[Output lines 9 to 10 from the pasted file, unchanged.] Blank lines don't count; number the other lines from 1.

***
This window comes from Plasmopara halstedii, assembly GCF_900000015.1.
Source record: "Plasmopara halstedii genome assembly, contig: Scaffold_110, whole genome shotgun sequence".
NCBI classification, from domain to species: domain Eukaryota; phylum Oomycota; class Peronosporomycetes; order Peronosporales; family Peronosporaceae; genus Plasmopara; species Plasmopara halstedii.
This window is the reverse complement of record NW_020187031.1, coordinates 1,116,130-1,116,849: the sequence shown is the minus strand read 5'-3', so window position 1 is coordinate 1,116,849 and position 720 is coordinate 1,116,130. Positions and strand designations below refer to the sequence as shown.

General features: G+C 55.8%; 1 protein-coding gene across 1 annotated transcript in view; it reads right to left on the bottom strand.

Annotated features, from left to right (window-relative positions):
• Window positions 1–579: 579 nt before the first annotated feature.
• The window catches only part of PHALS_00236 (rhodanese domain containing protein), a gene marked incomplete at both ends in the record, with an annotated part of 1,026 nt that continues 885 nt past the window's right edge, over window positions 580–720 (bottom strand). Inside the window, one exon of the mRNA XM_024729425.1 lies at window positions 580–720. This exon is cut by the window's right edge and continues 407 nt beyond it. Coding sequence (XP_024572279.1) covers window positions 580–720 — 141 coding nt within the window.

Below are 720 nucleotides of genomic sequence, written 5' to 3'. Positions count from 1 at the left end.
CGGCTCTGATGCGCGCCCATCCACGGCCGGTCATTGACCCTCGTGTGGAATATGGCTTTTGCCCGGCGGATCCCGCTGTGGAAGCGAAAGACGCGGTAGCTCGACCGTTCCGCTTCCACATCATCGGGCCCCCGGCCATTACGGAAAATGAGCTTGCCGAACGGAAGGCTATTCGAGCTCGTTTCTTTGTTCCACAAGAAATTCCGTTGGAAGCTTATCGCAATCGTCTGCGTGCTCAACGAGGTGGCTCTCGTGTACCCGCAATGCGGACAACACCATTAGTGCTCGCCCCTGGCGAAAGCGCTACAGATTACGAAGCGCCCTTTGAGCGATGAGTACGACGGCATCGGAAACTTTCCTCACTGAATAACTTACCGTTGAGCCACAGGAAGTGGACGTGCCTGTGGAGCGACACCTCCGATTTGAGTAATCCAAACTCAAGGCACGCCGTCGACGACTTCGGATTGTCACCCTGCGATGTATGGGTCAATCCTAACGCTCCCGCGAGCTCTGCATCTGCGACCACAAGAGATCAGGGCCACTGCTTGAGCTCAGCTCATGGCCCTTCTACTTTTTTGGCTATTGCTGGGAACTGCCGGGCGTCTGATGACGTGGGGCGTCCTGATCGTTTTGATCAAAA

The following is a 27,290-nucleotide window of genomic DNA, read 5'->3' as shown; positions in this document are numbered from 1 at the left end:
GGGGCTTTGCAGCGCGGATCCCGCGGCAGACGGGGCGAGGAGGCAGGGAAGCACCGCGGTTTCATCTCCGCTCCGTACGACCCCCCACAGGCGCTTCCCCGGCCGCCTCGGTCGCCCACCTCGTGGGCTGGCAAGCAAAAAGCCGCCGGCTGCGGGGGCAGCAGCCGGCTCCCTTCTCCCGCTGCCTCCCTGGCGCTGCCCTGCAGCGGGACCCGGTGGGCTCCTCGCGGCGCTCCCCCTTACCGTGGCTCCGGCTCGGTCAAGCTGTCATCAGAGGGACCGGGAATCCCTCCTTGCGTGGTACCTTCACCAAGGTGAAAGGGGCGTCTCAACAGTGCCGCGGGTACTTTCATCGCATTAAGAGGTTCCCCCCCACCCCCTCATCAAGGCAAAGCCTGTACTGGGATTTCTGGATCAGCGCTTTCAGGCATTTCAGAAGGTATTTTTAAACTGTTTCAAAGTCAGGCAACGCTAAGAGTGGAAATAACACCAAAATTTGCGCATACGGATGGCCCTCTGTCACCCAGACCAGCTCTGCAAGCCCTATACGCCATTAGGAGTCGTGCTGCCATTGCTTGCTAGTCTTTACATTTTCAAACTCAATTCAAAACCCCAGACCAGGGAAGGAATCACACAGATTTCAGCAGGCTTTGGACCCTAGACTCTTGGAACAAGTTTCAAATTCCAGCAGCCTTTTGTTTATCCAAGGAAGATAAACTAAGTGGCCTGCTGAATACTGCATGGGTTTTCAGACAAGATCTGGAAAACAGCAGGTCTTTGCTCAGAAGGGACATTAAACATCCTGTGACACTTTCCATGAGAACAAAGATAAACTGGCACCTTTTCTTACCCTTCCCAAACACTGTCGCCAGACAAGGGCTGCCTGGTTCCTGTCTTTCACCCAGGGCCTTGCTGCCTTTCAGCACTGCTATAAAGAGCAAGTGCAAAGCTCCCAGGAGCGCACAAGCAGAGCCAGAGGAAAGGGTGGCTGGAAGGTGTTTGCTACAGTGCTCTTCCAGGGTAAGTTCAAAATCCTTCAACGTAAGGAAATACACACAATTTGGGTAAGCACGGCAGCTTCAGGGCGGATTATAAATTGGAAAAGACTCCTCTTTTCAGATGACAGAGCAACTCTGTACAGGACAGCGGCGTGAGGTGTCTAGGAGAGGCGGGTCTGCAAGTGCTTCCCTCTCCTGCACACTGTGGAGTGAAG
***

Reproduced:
Below are 720 nucleotides of genomic sequence, written 5' to 3'. Positions count from 1 at the left end.
CGGCTCTGATGCGCGCCCATCCACGGCCGGTCATTGACCCTCGTGTGGAATATGGCTTTTGCCCGGCGGATCCCGCTGTGGAAGCGAAAGACGCGGTAGCTCGACCGTTCCGCTTCCACATCATCGGGCCCCCGGCCATTACGGAAAATGAGCTTGCCGAACGGAAGGCTATTCGAGCTCGTTTCTTTGTTCCACAAGAAATTCCGTTGGAAGCTTATCGCAATCGTCTGCGTGCTCAACGAGGTGGCTCTCGTGTACCCGCAATGCGGACAACACCATTAGTGCTCGCCCCTGGCGAAAGCGCTACAGATTACGAAGCGCCCTTTGAGCGATGAGTACGACGGCATCGGAAACTTTCCTCACTGAATAACTTACCGTTGAGCCACAGGAAGTGGACGTGCCTGTGGAGCGACACCTCCGATTTGAGTAATCCAAACTCAAGGCACGCCGTCGACGACTTCGGATTGTCACCCTGCGATGTATGGGTCAATCCTAACGCTCCCGCGAGCTCTGCATCTGCGACCACAAGAGATCAGGGCCACTGCTTGAGCTCAGCTCATGGCCCTTCTACTTTTTTGGCTATTGCTGGGAACTGCCGGGCGTCTGATGACGTGGGGCGTCCTGATCGTTTTGATCAAAA